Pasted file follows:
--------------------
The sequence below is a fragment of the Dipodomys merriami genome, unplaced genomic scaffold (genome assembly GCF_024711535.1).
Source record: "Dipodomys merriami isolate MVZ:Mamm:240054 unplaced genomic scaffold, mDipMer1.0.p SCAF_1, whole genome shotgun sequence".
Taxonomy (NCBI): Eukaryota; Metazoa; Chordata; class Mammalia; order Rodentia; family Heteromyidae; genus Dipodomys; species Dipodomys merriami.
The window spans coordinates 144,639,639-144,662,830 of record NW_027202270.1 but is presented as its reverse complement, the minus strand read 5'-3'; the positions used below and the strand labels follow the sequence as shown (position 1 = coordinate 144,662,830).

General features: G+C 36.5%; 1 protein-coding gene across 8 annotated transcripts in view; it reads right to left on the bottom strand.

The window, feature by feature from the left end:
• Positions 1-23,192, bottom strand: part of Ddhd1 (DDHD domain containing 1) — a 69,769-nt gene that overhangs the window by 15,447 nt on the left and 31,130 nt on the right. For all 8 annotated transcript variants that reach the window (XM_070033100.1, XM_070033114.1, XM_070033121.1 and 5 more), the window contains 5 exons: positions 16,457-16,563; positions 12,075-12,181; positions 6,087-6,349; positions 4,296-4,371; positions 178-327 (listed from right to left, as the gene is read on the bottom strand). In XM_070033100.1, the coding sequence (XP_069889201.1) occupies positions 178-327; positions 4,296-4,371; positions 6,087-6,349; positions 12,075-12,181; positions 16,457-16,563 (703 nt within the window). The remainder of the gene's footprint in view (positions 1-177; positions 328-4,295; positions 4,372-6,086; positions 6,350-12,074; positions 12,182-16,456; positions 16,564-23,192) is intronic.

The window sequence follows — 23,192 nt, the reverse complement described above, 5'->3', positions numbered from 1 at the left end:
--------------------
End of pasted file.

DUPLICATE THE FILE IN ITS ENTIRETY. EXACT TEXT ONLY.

The sequence below is a fragment of the Dipodomys merriami genome, unplaced genomic scaffold (genome assembly GCF_024711535.1).
Source record: "Dipodomys merriami isolate MVZ:Mamm:240054 unplaced genomic scaffold, mDipMer1.0.p SCAF_1, whole genome shotgun sequence".
Taxonomy (NCBI): Eukaryota; Metazoa; Chordata; class Mammalia; order Rodentia; family Heteromyidae; genus Dipodomys; species Dipodomys merriami.
The window spans coordinates 144,639,639-144,662,830 of record NW_027202270.1 but is presented as its reverse complement, the minus strand read 5'-3'; the positions used below and the strand labels follow the sequence as shown (position 1 = coordinate 144,662,830).

General features: G+C 36.5%; 1 protein-coding gene across 8 annotated transcripts in view; it reads right to left on the bottom strand.

The window, feature by feature from the left end:
• Positions 1-23,192, bottom strand: part of Ddhd1 (DDHD domain containing 1) — a 69,769-nt gene that overhangs the window by 15,447 nt on the left and 31,130 nt on the right. For all 8 annotated transcript variants that reach the window (XM_070033100.1, XM_070033114.1, XM_070033121.1 and 5 more), the window contains 5 exons: positions 16,457-16,563; positions 12,075-12,181; positions 6,087-6,349; positions 4,296-4,371; positions 178-327 (listed from right to left, as the gene is read on the bottom strand). In XM_070033100.1, the coding sequence (XP_069889201.1) occupies positions 178-327; positions 4,296-4,371; positions 6,087-6,349; positions 12,075-12,181; positions 16,457-16,563 (703 nt within the window). The remainder of the gene's footprint in view (positions 1-177; positions 328-4,295; positions 4,372-6,086; positions 6,350-12,074; positions 12,182-16,456; positions 16,564-23,192) is intronic.

The window sequence follows — 23,192 nt, the reverse complement described above, 5'->3', positions numbered from 1 at the left end: